“It’s Okay to be Neither,” By Melissa Bollow Tempel
Alie arrived at our 1st-grade classroom wearing a sweatshirt with a hood. I asked her to take off her hood, and she refused. I thought she was just being difficult and ignored it. After breakfast we got…
We conclude that in the Roman Empire as a whole, a ‘middling’ sector of somewhere around 6 to 12 per cent of the population, defined by a real income of between 2.4 and 10 times ‘bare bones’ subsistence or 1 to 4 times ‘respectable’ consumption levels, would have occupied a fairlynarrow middle ground between an élite segment of perhaps 1.5 per cent of the population and a vast majority close to subsistence level of around 90 per cent. In this system, some 1.5 per cent of households controlled 15 to 25 per cent of total income, while close to 10 per cent took in another 15 to 25 per cent, leaving not much more than half of all income for all remaining households.
Thus, in Rome the top 1.5% controlled 15-25% of income while in the United States around 2007 the top 1% controlled 23.5% of income thus suggesting slightly more inequality in the United States. Scheidel and Friesen calculate a Roman Empire gini coefficient of .42-.44 again perhaps slightly less than the U.S. coefficient of around .4-.45 depending on source.
“A developer who calls himself T Rizk doesn’t have much faith in Congress making the right decision on anti-piracy legislation, so he’s built a work around for the impending censorship measures being considered: DeSOPA. The Firefox add-on is stunningly simple as the Stop Online Piracy Act (SOPA) would block specific domain names (e.g. www.thepiratebay.com) of allegedly infringing sites, T Rizk’s lightweight tool allows you to revert to the bare internet protocol (IP) address (e.g. 18.104.22.168) which takes you to the same place.”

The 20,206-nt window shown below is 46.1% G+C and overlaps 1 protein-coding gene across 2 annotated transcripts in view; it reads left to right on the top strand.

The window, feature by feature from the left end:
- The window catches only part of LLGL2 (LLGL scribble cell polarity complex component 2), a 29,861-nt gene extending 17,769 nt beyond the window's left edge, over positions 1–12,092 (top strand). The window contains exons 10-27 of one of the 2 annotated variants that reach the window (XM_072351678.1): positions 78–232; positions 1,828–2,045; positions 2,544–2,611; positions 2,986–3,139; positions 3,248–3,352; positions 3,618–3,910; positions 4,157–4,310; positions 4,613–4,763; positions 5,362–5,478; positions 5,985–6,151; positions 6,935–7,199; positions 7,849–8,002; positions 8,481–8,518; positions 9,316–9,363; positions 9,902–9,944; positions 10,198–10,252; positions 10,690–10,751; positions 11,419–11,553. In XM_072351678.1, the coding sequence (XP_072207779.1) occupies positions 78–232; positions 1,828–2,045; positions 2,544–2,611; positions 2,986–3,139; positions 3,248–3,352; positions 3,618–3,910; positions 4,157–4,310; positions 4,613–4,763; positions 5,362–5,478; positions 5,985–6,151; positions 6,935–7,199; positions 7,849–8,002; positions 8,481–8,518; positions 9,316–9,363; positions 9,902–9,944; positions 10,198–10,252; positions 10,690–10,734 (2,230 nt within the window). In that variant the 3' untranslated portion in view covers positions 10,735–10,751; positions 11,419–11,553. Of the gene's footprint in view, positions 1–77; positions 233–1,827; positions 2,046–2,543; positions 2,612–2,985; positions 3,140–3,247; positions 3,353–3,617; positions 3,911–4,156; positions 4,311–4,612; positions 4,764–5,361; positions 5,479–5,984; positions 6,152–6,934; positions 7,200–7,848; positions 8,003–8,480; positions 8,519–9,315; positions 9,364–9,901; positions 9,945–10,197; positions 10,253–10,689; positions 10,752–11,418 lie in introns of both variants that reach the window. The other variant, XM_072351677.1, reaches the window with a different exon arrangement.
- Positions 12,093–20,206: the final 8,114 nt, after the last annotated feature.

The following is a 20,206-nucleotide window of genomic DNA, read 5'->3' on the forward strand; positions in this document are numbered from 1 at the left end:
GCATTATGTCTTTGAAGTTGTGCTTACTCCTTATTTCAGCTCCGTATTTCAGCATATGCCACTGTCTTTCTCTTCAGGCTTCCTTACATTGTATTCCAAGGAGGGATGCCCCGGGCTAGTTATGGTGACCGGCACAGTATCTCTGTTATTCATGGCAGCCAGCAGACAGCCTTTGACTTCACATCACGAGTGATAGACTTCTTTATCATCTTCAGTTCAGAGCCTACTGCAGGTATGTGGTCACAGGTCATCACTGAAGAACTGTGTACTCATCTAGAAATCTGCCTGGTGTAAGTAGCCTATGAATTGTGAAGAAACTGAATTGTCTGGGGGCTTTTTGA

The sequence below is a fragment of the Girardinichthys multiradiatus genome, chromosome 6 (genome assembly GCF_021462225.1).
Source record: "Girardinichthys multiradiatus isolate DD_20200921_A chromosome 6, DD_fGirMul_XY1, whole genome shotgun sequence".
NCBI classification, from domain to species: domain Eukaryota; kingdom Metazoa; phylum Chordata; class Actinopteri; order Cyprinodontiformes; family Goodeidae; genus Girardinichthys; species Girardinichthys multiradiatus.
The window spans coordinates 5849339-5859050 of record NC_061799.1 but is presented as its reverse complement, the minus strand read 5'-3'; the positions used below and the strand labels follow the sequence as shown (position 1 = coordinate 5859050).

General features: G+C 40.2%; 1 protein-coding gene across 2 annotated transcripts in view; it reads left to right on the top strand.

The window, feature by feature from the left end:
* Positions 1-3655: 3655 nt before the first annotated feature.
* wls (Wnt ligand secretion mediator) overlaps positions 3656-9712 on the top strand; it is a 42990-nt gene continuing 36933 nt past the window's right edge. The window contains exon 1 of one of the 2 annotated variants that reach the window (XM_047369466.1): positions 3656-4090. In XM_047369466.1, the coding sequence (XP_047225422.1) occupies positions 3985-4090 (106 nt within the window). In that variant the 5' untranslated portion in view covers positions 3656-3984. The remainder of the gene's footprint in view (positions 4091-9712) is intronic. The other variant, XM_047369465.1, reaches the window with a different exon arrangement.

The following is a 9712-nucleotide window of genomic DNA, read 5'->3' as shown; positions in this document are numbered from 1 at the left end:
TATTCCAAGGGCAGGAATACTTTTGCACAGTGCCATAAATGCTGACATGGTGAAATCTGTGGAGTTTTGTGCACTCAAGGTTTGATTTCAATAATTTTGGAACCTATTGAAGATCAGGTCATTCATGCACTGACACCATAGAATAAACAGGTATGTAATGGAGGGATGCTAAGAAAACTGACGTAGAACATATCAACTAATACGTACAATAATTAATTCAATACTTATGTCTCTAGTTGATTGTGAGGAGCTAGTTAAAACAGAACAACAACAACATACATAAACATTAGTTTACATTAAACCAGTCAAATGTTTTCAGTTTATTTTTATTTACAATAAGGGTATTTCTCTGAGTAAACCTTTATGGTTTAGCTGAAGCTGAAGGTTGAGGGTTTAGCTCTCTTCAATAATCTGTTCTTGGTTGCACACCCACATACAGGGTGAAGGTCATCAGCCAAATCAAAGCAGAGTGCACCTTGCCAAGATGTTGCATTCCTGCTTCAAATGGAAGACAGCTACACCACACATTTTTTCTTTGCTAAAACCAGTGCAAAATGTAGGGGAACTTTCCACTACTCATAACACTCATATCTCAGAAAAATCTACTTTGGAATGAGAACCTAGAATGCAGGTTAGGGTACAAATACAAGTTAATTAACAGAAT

The Atlantic also has another article which looks at Project Madison, a crowd-sourced project by Rep. Darrell Issa, which Fast Company’s Gregory Ferenstein explains as, “a stripped-down interactive blogging platform, which allows citizens to select individual passages of legislation, and strike or add their own language, with comments for each suggestion.”
Want more background on what SOPA is and how it may affect you? Read our background post.
Shell International spilled 13,000 gallons of oil and drilling fluids into the Gulf on Sunday while drilling an exploratory well near the site of last year’s Deepwater Horizon accident, according to a federal report on the spill.
I sure am glad we learned from our mistakes.
But seriously, I hope we have a death toll of 7billion on this planet.
The area where the well was being drilled is about 20 miles from the site of the BP oil spill. Shell is working in water more than 7,000 feet deep. The well was being drilled by the Deepwater Nautilus, according to federal records. That rig is owned and operated by Transocean, the company that owned the Deepwater Horizon rig.
While a report Shell filed Monday morning with the National Response Center states that the company spilled 7,560 gallons of oil and 5,829 gallons of synthetic drilling fluids, company spokesperson Kelly op de Weegh said late Monday afternoon that no oil was spilled.
Human rights group describes execution as “truly appalling” and notes steep rise in country’s use of capital punishment.
Al Jazeera English and agencies:
A Saudi woman has been beheaded after being convicted of practising sorcery, which is banned in the conservative Gulf kingdom, the country’s interior ministry said.
The ministry gave no further details of the charges for which the woman was convicted.
London-based newspaper al-Hayat quoted a member of the Saudi religious police as saying Nasser was in her 60s. The official claimed she had tricked people into giving her money, claiming that she could cure their illnesses.